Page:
It is not only people with convictions who need education. We must educate the disconnected public, including policy makers, about our abilities, our families, our hurdles, achievements, and dreams. We don’t have the big microphones, and as Dorsey said: he may not be back in the White House again. So he, FICPFM, VOTE and others travel to these spaces and do what we can to provide this education.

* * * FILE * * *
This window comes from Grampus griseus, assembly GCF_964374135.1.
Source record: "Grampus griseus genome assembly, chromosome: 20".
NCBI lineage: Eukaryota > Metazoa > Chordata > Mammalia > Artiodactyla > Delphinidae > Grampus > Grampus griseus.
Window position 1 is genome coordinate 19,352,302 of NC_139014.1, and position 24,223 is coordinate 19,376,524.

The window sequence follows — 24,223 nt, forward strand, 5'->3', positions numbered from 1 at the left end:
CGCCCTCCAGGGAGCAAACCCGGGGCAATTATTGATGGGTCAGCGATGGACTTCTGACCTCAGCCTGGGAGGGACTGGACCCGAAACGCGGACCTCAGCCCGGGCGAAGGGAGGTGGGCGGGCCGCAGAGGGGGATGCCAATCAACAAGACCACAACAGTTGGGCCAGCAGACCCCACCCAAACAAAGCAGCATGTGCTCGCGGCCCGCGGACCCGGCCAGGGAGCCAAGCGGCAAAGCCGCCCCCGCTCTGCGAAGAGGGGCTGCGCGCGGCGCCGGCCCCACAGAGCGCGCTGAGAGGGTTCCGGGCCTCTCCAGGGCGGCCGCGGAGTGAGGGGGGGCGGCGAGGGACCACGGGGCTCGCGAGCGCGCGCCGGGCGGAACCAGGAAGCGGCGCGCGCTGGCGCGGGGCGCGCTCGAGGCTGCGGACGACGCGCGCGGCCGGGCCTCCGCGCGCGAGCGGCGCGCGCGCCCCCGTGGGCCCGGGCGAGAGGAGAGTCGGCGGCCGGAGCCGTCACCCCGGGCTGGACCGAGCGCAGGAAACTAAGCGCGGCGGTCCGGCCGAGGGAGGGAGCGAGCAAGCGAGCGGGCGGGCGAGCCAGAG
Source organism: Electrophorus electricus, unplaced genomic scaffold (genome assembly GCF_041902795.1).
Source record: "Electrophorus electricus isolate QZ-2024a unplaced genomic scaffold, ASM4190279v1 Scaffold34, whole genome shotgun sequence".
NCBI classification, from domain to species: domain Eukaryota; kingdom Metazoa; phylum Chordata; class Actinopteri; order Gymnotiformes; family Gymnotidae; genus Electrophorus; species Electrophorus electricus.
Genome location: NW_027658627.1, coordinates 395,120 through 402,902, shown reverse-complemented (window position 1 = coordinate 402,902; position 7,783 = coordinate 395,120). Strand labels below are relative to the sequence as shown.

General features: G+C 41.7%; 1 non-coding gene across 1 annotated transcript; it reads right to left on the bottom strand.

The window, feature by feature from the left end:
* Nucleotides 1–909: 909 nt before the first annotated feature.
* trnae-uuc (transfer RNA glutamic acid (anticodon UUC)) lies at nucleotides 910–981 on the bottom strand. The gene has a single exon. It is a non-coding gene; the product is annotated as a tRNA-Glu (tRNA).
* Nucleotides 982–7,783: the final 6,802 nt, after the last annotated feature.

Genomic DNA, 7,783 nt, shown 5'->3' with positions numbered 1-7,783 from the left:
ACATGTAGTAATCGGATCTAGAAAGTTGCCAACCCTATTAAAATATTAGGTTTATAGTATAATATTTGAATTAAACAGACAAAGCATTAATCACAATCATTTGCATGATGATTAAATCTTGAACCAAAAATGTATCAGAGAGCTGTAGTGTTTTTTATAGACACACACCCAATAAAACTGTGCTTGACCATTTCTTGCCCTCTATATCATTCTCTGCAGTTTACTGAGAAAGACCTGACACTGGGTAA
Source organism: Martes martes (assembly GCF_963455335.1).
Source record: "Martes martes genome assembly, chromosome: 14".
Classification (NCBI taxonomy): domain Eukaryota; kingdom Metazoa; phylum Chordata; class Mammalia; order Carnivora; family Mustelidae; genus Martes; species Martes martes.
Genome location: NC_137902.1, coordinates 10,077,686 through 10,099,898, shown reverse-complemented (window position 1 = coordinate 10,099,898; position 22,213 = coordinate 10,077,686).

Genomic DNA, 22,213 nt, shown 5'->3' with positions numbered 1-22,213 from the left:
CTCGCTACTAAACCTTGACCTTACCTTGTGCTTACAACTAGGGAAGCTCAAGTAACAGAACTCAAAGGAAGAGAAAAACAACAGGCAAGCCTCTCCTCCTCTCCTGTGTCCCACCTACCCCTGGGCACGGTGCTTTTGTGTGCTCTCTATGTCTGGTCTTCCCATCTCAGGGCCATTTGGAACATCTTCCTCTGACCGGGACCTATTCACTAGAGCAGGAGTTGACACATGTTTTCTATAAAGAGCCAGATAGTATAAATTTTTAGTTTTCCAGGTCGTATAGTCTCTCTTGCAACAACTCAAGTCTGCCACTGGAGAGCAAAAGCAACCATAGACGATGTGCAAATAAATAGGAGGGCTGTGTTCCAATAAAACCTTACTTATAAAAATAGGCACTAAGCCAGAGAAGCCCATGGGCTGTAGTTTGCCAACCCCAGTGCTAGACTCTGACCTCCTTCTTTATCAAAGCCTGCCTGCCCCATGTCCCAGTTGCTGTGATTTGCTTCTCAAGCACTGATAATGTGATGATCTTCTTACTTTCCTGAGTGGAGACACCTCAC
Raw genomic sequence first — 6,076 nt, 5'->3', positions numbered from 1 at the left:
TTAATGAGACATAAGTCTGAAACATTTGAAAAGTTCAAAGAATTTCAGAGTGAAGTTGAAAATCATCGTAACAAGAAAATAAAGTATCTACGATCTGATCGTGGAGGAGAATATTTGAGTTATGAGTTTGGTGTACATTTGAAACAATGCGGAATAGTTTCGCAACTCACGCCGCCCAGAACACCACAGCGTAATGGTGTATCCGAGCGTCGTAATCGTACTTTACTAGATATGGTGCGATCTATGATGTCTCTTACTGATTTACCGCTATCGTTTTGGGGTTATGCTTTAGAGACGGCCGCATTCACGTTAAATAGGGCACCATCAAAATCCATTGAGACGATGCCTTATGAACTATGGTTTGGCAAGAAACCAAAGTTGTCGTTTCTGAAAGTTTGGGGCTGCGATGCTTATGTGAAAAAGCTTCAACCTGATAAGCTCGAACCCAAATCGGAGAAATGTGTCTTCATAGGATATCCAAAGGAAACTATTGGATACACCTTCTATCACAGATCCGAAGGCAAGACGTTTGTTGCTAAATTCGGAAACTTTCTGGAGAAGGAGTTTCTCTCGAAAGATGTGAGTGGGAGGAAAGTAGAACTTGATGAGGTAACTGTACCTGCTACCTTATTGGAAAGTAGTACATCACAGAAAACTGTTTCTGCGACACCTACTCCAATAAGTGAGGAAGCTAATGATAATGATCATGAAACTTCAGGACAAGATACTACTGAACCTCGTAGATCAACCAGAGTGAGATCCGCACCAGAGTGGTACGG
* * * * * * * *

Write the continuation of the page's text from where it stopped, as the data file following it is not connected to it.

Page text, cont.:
Mass incarceration is gutting our nation from the inside, bankrupting us morally, politically, and financially; and history will likely place the American gulag and corresponding Drug War into a space of errors and evils, sitting alongside slavery, Jim Crow, female disenfranchisement, Native American genocide, and Japanese-American internment camps.
In the words of Franz Fanon, “the peasant doesn’t have to talk about the truth, the peasant is the truth.” And we are trying to educate others through our words, deeds, and mere presence. Reentry.